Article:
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Something Worth the Trip: Is Poetry Worth it? Movement II

[In this post, Adam Cooper gives his response to the questions posed here. It's never too late to give your own! -ed.]   The Pasture, by Robert Frost I'm going out to clean the pasture spring; I’ll only stop to rake the leaves away (And wait to watch the water clear, I may): I sha’n’t be gone long.—You come ...

Something Worth the Trip: Why Read Poetry?

by Grubby   What do you expect from a poem when you see that it's written in iambic pentameter? In the worst poems, I expect inflated, self-aggrandizing rhetoric, like an old gasbag who thinks that he has high things to say; in the best, a delicate yet majestic structure, more like a hot air balloon wrought from marble, its ...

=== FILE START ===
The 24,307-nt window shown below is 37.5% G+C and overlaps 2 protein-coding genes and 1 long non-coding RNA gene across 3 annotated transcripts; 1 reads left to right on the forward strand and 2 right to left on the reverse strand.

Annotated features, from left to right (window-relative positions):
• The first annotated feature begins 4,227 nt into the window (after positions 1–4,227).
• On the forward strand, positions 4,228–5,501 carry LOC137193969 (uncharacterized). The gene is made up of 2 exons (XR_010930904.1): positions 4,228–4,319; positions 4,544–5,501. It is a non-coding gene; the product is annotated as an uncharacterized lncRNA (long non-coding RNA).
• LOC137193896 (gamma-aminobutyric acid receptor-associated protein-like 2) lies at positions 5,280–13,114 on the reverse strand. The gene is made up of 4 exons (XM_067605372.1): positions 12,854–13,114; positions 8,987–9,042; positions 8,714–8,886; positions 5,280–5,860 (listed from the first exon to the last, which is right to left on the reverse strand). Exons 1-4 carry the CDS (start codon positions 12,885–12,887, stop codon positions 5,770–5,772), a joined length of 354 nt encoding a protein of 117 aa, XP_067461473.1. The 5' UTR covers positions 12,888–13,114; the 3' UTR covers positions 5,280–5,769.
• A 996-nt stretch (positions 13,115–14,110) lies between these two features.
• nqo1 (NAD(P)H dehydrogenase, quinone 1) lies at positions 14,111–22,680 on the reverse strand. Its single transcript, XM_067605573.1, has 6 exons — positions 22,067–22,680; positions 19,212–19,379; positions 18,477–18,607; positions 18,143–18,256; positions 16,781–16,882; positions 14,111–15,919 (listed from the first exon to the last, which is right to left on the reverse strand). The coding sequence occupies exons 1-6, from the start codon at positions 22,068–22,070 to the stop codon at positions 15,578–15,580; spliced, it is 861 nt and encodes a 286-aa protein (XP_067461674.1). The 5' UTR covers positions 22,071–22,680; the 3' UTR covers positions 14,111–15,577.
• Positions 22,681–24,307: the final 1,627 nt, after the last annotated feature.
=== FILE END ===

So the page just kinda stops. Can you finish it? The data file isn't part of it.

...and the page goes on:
Jane Austen’s Broken Spine: Re-reading and Forgetting

by Grubby   My wife’s copy of Pride and Prejudice falls open naturally (that is, by a second nature in which its reader has thoroughly trained it) to a certain page near the middle of the book, in Chapter 35. This pivotal chapter consists almost entirely of a letter from Mr. Darcy to Elizabeth Bennet, in which he explains ...

Beyond the New Sincerity: What is a Post-Post-Ironic Sensibility?

by Grubby   If you've seen The Lego Movie, you know that its tone is playful, self-deprecating, and whimsical. It has themes, but refuses to be ponderous about them. When the Master Builder Vitruvius states the moral message of the film in so many words (something along the lines of "You are special if you believe you ...